By Nina Armangue, Volunteer at the Access to Justice Foundation

Courts have always adhered to tradition and formality, and the legal system has generally resisted change. But the legal aid sector has been gravely affected by a long period of enormous and sustained funding cuts and technology could provide some help and relief to a system in crisis.

How can technology help?

Technological innovation can provide a part-solution and expand access to justice throughout the UK by reducing costs, freeing up the time of lawyers and volunteers and empowering people by providing them with access to free and reliable information online.

Virtual meetings save time and reduce the need for legal professionals, volunteers and attendees to travel to the relevant advice center. This is specifically important for people who live in legal aid deserts and would have to commute far to access the nearest center. However, during lockdown, some of our grantees suggested that it would be hard to predict the participation of volunteers if there was a permanent shift to remote working. For, whilst some volunteers increased their availability when working from home others stopped volunteering entirely as they felt unable to provide advice without a senior supervisor in the room.

Increasingly, we have seen the centralisation of adequate and reliable information on websites that have the purpose of empowering the user through the provision of public legal education, information and advice. These websites are increasingly user-friendly and can even include monitored chatboxes to personalise the advice provided.

The pandemic has sped up the shift towards the use of technology in legal aid and advice centers. The virus has forced the introduction of video conferencing, remote hearing and e-filing measures. However, there are some issues that must be considered.

What are the problems with implementing technology as a solution?

A large problem in implementing technology as a solution is that of digital exclusion. It is estimated that, in the UK, 11 million adults lack basic digital skills and 5.3 million adults are non-internet users. Users of legal aid and advice centers are often susceptible to digital exclusion due to a lack of financial means, a lack of stable housing or a lack of understanding. Individuals may not have the financial means to obtain a device with which to video conference, as well as stable access to broadband connection. Groups that are likely to suffer from digital exclusion include older people, people with disabilities and financially disadvantaged people (including homeless people). These are groups that are also likely to need and access free legal advice.

Therefore, the shift to technology cannot be complete and frontline legal advice that is delivered face-to-face will remain necessary for many of its users. Moreover, investment in infrastructure and training as well as the development and application of adequate protocols and rules are necessary if this shift towards technology is to be deemed a sustainable measure.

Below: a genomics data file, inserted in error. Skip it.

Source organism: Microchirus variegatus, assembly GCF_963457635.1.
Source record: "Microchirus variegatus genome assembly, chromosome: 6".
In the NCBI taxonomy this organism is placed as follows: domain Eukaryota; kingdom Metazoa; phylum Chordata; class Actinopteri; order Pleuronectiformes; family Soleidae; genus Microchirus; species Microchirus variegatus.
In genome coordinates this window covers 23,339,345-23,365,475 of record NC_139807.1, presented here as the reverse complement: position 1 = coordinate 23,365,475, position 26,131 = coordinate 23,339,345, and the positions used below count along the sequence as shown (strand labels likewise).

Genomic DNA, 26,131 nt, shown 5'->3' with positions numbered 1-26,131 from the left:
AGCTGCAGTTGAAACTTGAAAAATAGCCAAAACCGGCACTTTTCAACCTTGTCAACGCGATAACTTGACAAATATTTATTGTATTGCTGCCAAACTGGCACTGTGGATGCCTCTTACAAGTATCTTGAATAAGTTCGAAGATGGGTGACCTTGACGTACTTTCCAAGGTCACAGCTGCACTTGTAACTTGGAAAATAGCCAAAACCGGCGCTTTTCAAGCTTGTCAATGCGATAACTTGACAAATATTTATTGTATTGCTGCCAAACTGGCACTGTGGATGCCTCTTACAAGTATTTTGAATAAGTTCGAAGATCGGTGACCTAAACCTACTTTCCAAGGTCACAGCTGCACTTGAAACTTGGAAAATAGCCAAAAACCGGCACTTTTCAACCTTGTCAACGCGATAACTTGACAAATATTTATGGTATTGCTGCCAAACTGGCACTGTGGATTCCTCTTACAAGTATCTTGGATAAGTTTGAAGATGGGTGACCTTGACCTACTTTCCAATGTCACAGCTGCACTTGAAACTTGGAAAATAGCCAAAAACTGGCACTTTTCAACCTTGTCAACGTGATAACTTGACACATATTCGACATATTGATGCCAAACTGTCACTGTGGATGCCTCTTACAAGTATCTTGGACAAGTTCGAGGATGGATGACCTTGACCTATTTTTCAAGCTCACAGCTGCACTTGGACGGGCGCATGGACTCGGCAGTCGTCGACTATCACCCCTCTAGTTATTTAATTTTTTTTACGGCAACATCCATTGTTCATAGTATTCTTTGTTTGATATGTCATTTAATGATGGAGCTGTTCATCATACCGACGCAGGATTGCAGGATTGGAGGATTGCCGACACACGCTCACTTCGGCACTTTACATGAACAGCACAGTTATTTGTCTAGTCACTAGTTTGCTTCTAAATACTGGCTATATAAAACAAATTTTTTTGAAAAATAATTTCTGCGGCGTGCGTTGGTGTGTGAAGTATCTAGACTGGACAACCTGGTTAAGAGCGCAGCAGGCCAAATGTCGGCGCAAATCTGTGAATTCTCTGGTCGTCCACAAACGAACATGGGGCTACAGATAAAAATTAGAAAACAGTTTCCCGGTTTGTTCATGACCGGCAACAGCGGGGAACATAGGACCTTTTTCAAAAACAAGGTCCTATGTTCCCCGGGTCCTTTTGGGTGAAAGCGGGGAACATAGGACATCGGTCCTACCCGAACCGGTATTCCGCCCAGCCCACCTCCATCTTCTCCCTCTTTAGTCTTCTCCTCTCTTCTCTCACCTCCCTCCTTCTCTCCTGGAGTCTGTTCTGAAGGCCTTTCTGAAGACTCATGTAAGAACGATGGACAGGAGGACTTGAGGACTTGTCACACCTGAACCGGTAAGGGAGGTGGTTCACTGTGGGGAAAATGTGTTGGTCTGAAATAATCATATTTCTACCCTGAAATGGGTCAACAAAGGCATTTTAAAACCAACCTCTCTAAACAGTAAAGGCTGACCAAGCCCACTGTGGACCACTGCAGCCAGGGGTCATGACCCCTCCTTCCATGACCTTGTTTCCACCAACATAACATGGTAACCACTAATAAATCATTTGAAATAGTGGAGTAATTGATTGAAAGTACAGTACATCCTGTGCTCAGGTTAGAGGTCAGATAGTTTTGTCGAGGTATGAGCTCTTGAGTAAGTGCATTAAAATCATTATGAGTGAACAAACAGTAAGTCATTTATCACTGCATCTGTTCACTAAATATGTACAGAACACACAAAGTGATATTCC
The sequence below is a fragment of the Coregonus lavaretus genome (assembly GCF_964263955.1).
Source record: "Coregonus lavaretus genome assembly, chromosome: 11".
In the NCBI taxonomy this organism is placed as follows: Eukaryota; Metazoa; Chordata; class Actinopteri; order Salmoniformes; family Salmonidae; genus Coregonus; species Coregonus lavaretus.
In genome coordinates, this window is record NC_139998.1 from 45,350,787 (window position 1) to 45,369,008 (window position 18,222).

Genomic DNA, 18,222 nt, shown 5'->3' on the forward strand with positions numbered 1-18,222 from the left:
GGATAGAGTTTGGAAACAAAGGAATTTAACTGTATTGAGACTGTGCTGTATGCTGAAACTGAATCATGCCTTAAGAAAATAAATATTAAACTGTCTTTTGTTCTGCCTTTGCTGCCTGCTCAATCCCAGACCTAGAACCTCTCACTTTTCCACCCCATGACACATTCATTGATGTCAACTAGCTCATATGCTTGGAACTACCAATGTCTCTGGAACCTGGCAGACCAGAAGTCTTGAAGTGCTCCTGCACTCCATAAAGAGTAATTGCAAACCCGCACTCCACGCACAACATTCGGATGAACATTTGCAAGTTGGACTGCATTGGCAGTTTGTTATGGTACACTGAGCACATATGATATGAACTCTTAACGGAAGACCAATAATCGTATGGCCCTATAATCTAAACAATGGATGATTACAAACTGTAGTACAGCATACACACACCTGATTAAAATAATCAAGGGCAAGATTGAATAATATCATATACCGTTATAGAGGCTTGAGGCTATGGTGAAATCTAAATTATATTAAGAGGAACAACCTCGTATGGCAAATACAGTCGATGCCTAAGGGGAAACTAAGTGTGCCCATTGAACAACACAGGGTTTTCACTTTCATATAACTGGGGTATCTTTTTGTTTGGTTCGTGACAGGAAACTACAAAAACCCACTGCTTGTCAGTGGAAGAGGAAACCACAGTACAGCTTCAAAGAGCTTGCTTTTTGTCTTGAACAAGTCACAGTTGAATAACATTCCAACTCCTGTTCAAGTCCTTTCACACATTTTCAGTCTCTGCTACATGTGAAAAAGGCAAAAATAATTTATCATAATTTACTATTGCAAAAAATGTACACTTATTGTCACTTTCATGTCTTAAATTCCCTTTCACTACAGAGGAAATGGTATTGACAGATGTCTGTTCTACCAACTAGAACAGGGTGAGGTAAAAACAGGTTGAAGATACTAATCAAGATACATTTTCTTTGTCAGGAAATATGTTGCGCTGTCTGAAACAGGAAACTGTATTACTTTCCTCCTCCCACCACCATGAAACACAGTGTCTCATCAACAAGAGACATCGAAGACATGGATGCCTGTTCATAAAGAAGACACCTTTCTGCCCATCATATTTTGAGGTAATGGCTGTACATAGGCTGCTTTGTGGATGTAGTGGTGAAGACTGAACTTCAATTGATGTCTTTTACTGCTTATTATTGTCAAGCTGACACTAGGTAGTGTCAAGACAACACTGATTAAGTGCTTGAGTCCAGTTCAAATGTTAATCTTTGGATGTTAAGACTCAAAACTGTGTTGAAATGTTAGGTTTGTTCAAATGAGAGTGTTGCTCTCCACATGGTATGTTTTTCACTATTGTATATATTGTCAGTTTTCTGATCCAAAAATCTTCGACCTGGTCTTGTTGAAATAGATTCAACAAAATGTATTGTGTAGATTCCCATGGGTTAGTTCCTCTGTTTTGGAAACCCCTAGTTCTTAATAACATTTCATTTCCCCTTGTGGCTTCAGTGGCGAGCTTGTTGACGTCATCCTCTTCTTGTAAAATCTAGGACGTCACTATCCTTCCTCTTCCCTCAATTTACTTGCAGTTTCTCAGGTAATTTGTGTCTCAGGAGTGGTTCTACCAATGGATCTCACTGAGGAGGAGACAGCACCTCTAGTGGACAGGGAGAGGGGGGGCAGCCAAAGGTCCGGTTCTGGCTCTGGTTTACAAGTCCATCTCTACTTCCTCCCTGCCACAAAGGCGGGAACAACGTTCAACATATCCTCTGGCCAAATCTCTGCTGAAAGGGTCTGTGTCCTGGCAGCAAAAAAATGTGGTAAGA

By Nina Armangue, Social Media and Communications Volunteer at the Access to Justice Foundation.

The Justice and Innovation Group

Through the Network for Justice, we support the Justice and Innovation Group so that anyone with an interest in finding out about resources and developments in this area can stay up to date.

What is the Justice and Innovation group?

Innovation has been raised as an issue of importance to the Network for Justice by our members, who have shared with us concerns over:


The Justice and Innovation group, facilitated by the Network for Justice is a cross sector community of individuals interested in using innovative ways of working to develop and deliver justice services to our beneficiaries.

The Justice and Innovation group represents individuals, organisations, and initiatives interested in supporting, or undertaking work using innovative methods in the “access to justice” space. The Network is actively engaging with specialists in this area and has a focus on highlighting and sharing resources and tools (including training and capacity building) for the frontline and building relationships with external stakeholders that the sector can benefit from.

The Network shares updates on its work with the rest of the community to ensure their work is coordinated and they are making the best use of the experience, expertise, and learning generated by our collective knowledge.

The Group uses a monthly update newsletter and quarterly meetings (in March, June, September, and December) to enable knowledge, material, resource, and opportunity exchange, and:


The community is also used to crowdsource guidance, intelligence, and insight to support projects and identify individuals and initiatives with collaboration potential. You can join the group here.

The Network for Justice supports the Justice and Innovation Group, collating the work of the community and providing for the administrative functions to share and coordinate activity. The Network also leads on outreach to other sectors who are interested in supporting innovations in access to justice. Read more here.